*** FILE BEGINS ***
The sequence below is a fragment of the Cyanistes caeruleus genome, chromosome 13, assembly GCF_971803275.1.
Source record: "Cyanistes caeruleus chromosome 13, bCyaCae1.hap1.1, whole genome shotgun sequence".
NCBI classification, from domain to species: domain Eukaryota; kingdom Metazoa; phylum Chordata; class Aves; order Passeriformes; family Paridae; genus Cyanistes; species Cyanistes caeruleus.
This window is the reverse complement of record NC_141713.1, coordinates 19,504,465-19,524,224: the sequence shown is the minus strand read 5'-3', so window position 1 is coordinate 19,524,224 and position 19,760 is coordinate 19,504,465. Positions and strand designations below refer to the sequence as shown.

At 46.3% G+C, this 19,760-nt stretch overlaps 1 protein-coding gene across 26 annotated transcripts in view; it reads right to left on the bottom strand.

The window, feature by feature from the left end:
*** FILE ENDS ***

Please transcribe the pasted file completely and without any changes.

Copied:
The sequence below is a fragment of the Cyanistes caeruleus genome, chromosome 13, assembly GCF_971803275.1.
Source record: "Cyanistes caeruleus chromosome 13, bCyaCae1.hap1.1, whole genome shotgun sequence".
NCBI classification, from domain to species: domain Eukaryota; kingdom Metazoa; phylum Chordata; class Aves; order Passeriformes; family Paridae; genus Cyanistes; species Cyanistes caeruleus.
This window is the reverse complement of record NC_141713.1, coordinates 19,504,465-19,524,224: the sequence shown is the minus strand read 5'-3', so window position 1 is coordinate 19,524,224 and position 19,760 is coordinate 19,504,465. Positions and strand designations below refer to the sequence as shown.

At 46.3% G+C, this 19,760-nt stretch overlaps 1 protein-coding gene across 26 annotated transcripts in view; it reads right to left on the bottom strand.

The window, feature by feature from the left end: